Tag Archives | Unethical Philosophy

Hilary Putnam R.I.P.

One of the greatest and most influential philosophers of the past half-century – and one of my favourite professors from my undergraduate days – has died.


Putnam was not only brilliant; he was also usually right. His arguments for direct perception, moral realism, and (most famously) the causal theory of reference, as well as his arguments against skepticism, reductionism, positivism, Kuhnianism, and type-identity theories of mind, are groundbreaking and incisive. I’m not convinced by his best-known positive theory of mind (functionalism), by his dirigist politics, or by his sometime critique of metaphysical realism. (During his antirealist phase, Putnam thought that the only way we can avoid skepticism is to reject the view that truth is radically non-epistemic; but I suggest that Putnam’s own work lays the foundation for a different solution, namely, rejecting the view that belief and consciousness are radically non-alethic.) But as I’ve written elsewhere, “everyone working today in philosophy of mind, philosophy of language, or philosophy of science toils in the shadow of his revolutionary achievements.”


Here’s a nice piece by Martha Nussbaum about Putnam (CHT Dan Ust) – though I don’t agree with her claim that Aristotle made no contributions to philosophy of language or religion.

Missing the Train to Elea

Popular culture gets Zeno’s paradox wrong again:


There’s a widespread impression that Zeno’s proposed problem is that after you reach the halfway point to your destination, you then have to go halfway to the remaining distance, and so on ad infinitum, so that you get closer and closer to your goal but never reach it.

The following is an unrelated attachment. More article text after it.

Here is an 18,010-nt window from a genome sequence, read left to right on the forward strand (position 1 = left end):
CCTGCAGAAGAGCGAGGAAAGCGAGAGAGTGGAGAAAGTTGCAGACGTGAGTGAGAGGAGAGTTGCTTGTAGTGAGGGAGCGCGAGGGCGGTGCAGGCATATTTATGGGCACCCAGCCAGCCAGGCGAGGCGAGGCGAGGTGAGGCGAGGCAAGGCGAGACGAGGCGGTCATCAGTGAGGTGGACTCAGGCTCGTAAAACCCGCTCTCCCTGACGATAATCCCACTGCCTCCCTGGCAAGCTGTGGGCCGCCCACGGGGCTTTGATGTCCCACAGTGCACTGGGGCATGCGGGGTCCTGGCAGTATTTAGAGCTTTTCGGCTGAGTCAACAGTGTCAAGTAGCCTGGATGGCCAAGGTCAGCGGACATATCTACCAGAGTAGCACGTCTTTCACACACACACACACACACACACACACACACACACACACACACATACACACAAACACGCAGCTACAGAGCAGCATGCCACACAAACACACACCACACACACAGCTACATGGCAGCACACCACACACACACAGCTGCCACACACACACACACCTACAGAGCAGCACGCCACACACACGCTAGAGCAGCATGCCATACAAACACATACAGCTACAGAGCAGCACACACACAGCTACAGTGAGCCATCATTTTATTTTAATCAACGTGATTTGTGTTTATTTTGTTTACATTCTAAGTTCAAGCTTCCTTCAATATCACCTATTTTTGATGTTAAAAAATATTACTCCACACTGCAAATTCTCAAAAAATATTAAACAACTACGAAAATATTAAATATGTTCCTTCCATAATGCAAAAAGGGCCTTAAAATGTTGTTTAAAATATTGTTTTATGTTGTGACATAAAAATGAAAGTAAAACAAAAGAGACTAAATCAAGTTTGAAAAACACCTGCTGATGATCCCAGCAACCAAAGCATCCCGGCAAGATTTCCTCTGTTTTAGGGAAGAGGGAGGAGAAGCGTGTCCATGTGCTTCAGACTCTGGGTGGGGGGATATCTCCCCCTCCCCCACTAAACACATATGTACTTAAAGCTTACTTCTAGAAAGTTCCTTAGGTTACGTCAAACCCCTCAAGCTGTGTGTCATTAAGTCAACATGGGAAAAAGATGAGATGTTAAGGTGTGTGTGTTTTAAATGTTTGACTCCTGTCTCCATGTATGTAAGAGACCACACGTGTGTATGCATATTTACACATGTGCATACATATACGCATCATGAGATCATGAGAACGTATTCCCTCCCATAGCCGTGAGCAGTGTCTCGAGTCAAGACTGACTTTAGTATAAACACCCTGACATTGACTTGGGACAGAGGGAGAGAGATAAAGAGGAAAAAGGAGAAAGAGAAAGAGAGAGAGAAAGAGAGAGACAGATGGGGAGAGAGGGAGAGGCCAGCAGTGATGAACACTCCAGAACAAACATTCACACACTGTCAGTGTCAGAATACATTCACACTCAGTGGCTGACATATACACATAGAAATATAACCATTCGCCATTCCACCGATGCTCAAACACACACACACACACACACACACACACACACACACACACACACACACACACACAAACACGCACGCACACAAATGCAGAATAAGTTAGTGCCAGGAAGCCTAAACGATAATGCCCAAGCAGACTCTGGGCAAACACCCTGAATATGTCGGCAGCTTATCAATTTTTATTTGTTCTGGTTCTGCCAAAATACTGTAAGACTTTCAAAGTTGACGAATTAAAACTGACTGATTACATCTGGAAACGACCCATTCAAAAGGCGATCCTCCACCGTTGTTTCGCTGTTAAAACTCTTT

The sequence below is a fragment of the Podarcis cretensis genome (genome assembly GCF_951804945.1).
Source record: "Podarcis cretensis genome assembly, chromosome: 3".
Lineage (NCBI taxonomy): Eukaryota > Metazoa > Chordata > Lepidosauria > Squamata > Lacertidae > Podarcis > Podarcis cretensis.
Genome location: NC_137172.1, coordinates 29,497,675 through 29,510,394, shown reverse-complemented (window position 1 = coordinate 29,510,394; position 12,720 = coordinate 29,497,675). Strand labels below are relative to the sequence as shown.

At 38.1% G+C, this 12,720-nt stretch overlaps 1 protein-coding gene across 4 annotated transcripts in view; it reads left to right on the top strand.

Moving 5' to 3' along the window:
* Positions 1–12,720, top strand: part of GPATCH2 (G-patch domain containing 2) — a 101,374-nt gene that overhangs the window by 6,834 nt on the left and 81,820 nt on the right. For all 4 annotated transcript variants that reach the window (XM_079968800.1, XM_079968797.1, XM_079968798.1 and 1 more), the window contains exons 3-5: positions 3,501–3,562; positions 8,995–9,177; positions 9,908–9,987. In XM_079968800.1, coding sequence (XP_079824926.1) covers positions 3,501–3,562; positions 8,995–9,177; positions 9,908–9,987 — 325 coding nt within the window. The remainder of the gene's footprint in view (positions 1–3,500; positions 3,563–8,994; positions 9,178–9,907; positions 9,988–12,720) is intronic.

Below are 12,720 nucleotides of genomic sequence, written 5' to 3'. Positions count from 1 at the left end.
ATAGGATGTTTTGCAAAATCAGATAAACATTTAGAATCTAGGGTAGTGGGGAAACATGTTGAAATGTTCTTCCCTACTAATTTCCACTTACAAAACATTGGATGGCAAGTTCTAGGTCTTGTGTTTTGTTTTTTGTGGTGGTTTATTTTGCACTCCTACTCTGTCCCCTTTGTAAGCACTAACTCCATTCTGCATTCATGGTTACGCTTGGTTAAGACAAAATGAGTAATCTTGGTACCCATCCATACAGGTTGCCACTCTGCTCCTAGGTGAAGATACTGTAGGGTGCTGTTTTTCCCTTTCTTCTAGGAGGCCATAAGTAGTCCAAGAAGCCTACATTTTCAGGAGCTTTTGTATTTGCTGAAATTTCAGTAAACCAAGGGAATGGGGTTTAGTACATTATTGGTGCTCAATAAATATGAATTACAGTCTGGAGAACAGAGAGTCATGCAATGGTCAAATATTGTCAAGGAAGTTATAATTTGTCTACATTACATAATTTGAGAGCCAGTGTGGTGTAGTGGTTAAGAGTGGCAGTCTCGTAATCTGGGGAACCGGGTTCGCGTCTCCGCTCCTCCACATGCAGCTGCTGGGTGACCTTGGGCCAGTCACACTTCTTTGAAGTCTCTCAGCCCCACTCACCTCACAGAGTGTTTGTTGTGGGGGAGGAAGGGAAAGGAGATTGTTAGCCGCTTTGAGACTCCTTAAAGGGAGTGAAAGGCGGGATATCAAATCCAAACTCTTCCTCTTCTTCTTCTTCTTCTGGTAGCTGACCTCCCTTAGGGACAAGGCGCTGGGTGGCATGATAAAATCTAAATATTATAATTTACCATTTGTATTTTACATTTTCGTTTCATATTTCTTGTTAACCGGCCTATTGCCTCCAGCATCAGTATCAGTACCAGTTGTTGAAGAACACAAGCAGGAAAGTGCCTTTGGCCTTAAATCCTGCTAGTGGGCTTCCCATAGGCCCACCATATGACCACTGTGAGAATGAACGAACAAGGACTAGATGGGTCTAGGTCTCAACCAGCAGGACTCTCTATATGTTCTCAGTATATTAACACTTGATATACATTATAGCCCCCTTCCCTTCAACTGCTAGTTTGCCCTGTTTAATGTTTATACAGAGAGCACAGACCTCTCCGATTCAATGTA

But that’s not how the paradox goes. The problem is much worse. The paradox is that before you can get halfway to your destination, you have to get halfway to the halfway point, and so on ad infinitum, so that you can never even start moving. (Here’s Rose Wilder lane making the same mistake.)

Probably the mistake arose from someone conflating this paradox with another of Zeno’s paradox, the Achilles, in which the fastest runner gets closer and closer to catching up to the slowest runner.

Demon-Haunted Providence



I spent last weekend in Providence, at Brown’s Political Theory Project (right next to H. P. Lovecraft Memorial Square), at a workshop (my second one) on Matt Zwolinski and John Tomasi’s excellent forthcoming history of libertarianism.

My taxi driver was the nephew of Roderick Chisholm! He told me of Chisholm’s accordionist skills; I told him that his uncle’s name had become a verb.

Call for Papers: Alabama Philosophical Society

This year’s APS will be October 2-3 in Pensacola; submission deadline is August 2nd. Note also the undergrad essay contest (Alabama students only), which pays $100 plus one night’s stay at the conference hotel.

More info here.

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